The Friday Five

January 29, 2021

Every week The Friday Five will bring you interesting news and information from around the insurance industry. This week: potential losses if Olympics canceled, growth of insurtech amid pandemic, and a push to end no-fault in Florida.

Olympic-sized loss potential

Excerpted from the Insurance Journal article, If Tokyo Olympics Canceled, Loss for Insurers Would Be ‘Mind-Blowingly’ Big by Noor Zainab Hussain and Carolyn Cohn: Insurers are facing a $2-3 billion loss if the Tokyo Olympics are canceled this year, amounting to the largest ever claim in the global event cancellation market, brokers say. The IOC and Japanese organizers have been adamant that another postponement isn’t an option. So, it appears more likely the Games would have to be canceled, rather than postponed again, if they weren’t able to go ahead in Tokyo this summer.

Insurance tech growing during pandemic

Growth in insurtech has been driven by social distancing measures and quarantines that accompanied the COVID-19 pandemic. Insurers are increasing use of catastrophe models, drones and mobile apps, and they anticipate growth in such technology to continue once the health crisis passes. The industry has embraced catastrophe modeling for predicting the severity of events and for claims handling. Use of the technology was increasing before the pandemic, but it accelerated during quarantines for claims handling, experts say. Read more in Zoe Sagalow’s Roll Call article Pandemic spurs technology growth in insurance industry.

Push to end no-fault in Florida

Excerpted from Jim Turner’s article, Senators Renew Push to Repeal No-Fault Auto Insurance System: With the bill’s sponsor saying the coverage hasn’t kept up with the times, the latest effort to end Florida’s no-fault auto insurance system chugged through its first Senate committee. The Senate Banking and Insurance Committee backed the proposal (SB 54), which seeks to replace a requirement that motorists carry personal-injury protection coverage, key to the no-fault system, with mandatory bodily injury coverage. But concerns linger over the potential financial impact on low-income drivers and the inclusion of a “bad faith” litigation issue that has tripped similar efforts in the past.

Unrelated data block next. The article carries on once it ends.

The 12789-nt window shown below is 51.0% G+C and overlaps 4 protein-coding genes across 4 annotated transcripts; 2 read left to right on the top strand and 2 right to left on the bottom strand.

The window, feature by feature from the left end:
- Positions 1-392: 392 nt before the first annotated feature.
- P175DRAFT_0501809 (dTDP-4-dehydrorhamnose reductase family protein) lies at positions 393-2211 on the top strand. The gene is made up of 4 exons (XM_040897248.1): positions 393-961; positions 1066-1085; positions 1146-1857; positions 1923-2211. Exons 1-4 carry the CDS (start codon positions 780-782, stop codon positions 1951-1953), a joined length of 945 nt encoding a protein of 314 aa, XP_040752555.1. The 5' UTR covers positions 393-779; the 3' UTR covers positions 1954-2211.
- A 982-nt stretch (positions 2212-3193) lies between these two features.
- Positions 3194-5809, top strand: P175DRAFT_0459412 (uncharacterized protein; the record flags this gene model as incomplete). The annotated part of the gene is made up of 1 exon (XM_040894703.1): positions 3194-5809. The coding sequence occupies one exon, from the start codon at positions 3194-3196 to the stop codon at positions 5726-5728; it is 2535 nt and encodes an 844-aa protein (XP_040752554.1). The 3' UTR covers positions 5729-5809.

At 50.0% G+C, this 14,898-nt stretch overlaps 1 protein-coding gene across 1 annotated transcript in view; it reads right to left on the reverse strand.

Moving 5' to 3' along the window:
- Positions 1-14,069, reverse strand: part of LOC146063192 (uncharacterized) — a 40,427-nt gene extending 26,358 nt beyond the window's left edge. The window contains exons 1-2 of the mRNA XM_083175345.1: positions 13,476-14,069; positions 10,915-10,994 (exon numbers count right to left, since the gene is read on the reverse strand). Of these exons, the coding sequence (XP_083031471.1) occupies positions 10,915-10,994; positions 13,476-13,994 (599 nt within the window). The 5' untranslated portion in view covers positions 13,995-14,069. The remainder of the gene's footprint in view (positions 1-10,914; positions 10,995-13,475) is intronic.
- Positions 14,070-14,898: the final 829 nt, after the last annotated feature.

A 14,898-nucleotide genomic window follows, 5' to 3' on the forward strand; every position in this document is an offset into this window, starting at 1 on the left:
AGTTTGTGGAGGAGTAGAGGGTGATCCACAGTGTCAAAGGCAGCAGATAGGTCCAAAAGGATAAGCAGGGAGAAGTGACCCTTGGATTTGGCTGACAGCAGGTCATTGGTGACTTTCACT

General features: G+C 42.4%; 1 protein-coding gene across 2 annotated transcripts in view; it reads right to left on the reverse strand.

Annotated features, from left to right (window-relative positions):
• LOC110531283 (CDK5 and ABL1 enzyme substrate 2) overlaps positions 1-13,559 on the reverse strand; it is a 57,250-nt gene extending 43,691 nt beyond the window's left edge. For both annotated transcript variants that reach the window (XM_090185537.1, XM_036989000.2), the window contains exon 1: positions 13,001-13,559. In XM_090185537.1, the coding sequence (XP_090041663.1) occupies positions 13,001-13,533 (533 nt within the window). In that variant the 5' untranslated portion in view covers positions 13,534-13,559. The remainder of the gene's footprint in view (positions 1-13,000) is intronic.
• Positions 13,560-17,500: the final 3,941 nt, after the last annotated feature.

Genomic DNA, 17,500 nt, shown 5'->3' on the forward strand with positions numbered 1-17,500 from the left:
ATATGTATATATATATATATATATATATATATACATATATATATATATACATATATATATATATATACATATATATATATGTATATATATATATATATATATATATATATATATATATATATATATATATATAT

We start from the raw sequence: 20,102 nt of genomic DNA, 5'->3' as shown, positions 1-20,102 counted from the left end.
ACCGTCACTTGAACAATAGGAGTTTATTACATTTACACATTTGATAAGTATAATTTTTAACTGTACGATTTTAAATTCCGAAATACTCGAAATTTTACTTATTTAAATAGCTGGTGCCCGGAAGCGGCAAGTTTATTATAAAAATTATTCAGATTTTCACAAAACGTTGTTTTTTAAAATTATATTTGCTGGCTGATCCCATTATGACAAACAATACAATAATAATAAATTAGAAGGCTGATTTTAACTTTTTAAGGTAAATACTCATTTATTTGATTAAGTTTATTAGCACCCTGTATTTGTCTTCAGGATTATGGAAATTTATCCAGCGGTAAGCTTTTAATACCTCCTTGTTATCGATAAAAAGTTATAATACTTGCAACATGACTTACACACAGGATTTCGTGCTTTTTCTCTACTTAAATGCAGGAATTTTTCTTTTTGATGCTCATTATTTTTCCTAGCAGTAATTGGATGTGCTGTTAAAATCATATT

What to watch for this year

In their Property Casualty 360 article, 20 issues to watch in 2021, Kimberly George and Mark Walls present 20 high impact issues relating to workers’ compensation, healthcare, and risk management. These are all important issues for every risk manager and insurance professional to monitor in 2021, including litigation management, cyber risks, challenges to the market and economic recovery.

Also watching climate change in 2021

Excerpted from Homeowners And Insurance Companies Will Grapple With Climate Change In 2021, by Ed Leefeldt and Amy Danise for While big multinational insurers have been watching worldwide warming trends for more than a decade, U.S. property-casualty insurers have for the most part kept their heads down and relied on the huge $825 billion surplus in their war chests to keep them afloat. But it’s not working—particularly in the western states plagued by dry, fire-causing heat. In 2018, California’s worst year, wildfires cost the state, its residents and its insurers $400 billion, according to Accuweather.